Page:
Butt-Hurt About The Butt-Cream

, , , , | | Healthy | May 26, 2018

(I work in a pharmacy in a large box store. On Sundays, when only one pharmacist is on duty, the pharmacy shuts down for them to take a lunch break. This story is related to me by one of the pharmacists. The gate is down, but can sort of be seen through, and the pharmacist can be glimpsed through the holes.)

Lady: *at the top of her voice* “HEY! HEY, YOU! ARE YOU OPEN?!”

Pharmacist: “Uh, no, ma’am, we reopen in ten minutes. Please come back then.”


Pharmacist: “Ma’am, we’re closed! Please come back in ten minutes.”


Pharmacist: “Ma’am, we’re closed! We’ll reopen in ten minutes!”


(She finally stormed off… two minutes before we reopened for business.)

What A Baka!

, , , , , | | Working | May 21, 2018

(My supervisor is known for being quite a nit-pick and strictly following rules that don’t actually exist. Also, I’ve taken a few years of Japanese classes. One day, I get a Japanese customer at my register while my supervisor is filling a display right behind me. The customer and I chat in Japanese while I scan his items, and he asks to pay with his credit card. By company policy, we have to check an ID for every foreign credit card. The customer complies and hands me his Japanese driver license, because he forgot his passport at the hotel. I confirm that the credit card is his, and I am about to hand him his license back.)

Supervisor: “Wait! What are you doing?” *snatches the license from my hand* “You can’t accept this!”

Me: “Why is that? I know that it isn’t a passport, but this is a government-issued ID, and his picture is on it, so I don’t see why I can’t accept it.”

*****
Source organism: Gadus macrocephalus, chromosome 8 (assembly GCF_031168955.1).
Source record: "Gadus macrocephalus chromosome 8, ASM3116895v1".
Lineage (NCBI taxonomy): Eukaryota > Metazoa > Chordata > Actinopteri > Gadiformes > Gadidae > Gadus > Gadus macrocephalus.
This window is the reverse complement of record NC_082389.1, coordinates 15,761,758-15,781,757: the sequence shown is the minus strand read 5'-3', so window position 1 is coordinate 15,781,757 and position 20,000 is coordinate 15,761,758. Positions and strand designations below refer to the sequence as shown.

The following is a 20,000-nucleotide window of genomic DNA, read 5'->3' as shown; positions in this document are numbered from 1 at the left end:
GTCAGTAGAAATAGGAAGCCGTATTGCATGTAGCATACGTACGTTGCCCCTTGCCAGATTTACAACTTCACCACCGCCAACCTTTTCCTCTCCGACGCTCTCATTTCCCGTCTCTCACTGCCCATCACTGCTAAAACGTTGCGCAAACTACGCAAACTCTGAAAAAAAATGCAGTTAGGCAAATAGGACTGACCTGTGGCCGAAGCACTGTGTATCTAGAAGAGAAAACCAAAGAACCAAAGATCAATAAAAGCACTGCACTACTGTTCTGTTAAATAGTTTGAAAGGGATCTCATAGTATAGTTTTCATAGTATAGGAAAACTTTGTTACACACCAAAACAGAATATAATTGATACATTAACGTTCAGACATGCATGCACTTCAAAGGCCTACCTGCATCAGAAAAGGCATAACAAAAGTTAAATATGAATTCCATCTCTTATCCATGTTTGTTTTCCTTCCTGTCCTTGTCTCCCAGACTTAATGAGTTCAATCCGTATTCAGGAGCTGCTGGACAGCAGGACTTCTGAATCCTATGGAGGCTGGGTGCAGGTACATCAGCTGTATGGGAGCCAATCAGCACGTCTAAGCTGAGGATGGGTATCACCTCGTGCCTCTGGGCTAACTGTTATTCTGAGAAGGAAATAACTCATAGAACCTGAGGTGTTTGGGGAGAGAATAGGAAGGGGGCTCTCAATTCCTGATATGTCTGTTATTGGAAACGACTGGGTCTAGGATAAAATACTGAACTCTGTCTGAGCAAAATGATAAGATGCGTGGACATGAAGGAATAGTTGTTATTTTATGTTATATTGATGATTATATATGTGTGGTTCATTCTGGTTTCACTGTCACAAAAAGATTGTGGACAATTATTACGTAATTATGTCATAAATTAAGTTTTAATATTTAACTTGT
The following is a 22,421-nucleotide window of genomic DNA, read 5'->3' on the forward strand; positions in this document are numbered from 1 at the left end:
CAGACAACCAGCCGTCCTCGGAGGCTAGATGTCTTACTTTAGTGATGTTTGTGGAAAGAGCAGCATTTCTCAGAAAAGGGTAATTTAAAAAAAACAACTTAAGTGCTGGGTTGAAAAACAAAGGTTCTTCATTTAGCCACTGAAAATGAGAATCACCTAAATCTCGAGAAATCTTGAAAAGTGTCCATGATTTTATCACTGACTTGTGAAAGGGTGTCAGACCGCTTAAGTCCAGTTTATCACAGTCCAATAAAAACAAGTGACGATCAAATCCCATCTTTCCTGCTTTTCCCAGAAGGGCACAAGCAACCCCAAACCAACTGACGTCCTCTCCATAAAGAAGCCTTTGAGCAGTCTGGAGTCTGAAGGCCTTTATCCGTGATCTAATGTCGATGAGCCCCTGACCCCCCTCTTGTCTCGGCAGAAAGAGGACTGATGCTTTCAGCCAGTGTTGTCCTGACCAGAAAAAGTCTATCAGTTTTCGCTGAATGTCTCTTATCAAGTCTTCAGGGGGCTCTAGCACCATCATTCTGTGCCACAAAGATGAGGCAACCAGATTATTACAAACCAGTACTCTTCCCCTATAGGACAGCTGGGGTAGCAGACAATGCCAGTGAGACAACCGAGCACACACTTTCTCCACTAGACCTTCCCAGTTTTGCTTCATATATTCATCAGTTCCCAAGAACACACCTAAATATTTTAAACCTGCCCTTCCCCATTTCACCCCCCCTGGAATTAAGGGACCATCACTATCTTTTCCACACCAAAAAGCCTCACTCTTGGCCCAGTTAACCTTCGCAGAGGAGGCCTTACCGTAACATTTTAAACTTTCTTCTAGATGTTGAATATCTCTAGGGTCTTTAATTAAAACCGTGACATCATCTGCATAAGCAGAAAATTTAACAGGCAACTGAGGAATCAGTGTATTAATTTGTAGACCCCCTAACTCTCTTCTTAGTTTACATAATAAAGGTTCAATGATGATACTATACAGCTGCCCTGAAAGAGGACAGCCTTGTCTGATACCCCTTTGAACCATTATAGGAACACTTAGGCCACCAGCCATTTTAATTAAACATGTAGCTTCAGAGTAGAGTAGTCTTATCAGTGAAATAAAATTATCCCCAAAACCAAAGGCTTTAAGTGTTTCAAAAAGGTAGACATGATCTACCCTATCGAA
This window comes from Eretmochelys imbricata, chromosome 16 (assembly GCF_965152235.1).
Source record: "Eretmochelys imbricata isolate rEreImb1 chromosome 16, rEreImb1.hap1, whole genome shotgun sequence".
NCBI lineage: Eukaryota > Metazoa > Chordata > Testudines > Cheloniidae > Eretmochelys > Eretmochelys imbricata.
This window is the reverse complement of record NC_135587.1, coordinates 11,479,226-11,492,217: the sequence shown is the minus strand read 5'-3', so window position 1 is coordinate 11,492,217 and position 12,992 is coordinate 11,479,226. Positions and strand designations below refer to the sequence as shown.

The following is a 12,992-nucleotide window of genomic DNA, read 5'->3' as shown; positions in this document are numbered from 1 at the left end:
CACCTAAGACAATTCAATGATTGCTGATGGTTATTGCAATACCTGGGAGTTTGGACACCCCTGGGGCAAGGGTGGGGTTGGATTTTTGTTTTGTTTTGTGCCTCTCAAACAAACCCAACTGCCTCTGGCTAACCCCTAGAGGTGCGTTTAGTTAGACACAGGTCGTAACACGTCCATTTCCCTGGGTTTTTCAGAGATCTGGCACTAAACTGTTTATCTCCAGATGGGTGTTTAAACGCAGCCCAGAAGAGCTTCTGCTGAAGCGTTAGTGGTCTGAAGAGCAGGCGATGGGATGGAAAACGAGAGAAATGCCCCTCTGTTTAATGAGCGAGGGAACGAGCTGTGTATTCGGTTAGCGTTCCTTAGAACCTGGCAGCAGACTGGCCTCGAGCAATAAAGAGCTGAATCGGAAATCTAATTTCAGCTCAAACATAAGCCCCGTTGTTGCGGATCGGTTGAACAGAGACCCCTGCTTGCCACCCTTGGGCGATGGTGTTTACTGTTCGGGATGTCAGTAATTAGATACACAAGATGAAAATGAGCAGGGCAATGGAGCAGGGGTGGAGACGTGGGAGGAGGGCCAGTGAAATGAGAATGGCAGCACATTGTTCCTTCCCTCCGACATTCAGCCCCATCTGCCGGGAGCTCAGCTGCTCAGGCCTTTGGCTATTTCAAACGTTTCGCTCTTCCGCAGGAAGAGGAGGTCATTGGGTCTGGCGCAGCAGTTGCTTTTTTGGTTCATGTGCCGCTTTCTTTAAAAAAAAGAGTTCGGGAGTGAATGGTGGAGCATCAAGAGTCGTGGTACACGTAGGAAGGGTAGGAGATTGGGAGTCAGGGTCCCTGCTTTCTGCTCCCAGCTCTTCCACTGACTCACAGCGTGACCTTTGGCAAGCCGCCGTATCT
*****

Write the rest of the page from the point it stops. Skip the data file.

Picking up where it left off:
Supervisor: “Well, this ID is not in our alphabet! You can only accept IDs written in our alphabet.”

Me: “First, since when is this a rule? Second, you’ve heard me speak with him for the past two minutes; you know that I speak the language. I can read this, and confirm that the credit card is his.”

Supervisor: “It has to be in our alphabet! You have to be able to read it to accept it.”

Me: “But… [Supervisor], I can read it!”

Supervisor: “Hmph, I’ll let it slide for today, but don’t do that again!”

(I asked the store manager the next day. That rule doesn’t exist.)

Smoking Puts You Out Of Sync

, , , , | | Right | May 21, 2018

(At the pharmacy where I work, we sell cigarettes, among other things. This exchange happens more often than I’d like to admit.)

Customer: “Can I get [Brand] cigarettes?”

(The customer does not specify which strength or flavor of the cigarettes, as we have many.)

Me: “Which kind?”

Customer: “[Brand].”

Me: “Which type of [Brand]?”

Customer: “Oh! [Strength].”

Me: “Okay, would you like the box, soft pack, or 100s?”

Customer: “[Strength].”

Me: “Box it is.”

Customer: “I want 100s!”

Me: *screaming internally*

Spells Something Else Entirely

, , , , , | | Right | May 19, 2018

(I’m the customer in this story. I’ve just seen my doctor for the first time, and she’s sent down a prescription for me to the pharmacy downstairs. I make it up to the window, and there are a ton of people down there, so it’s a little noisy.)

Clerk: “It looks like your prescription isn’t ready yet, but I’m going to write down your name so we can call you when it’s ready. Can you give me your name?”

Me: *gives name*

Clerk: “And who’s your doctor?”

Me: “Dr. Fu.”

Clerk: “Sorry, it’s a little loud, I didn’t quite hear that. Can you spell your doctor’s name for me?”

Me: “Sure. It’s F-U.” *pause* “Oh, my God, that’s not what I meant!”

Clerk: *laughs*

Where The Sun Don’t Shine, Bungholio

, , , | | Healthy | May 12, 2018

Customer: “These things don’t work! They are hard to swallow and I nearly choked to death.”

Me: “Ma’am, they are suppositories. You don’t swallow them; you insert them rectally.”

Customer: “What does that mean?”

Me: “You unwrap them and insert them in your rectum.”

Customer: “What’s my rectum?”

Me: “Ma’am, please forgive me, but your rectum is your butthole.”

Customer: “Well, up yours, too!” *stalks off*

(This is not the first time someone misunderstood when we explained how to use a suppository. It’s the only time we can tell a patient, “Up yours,” and get away with it!)

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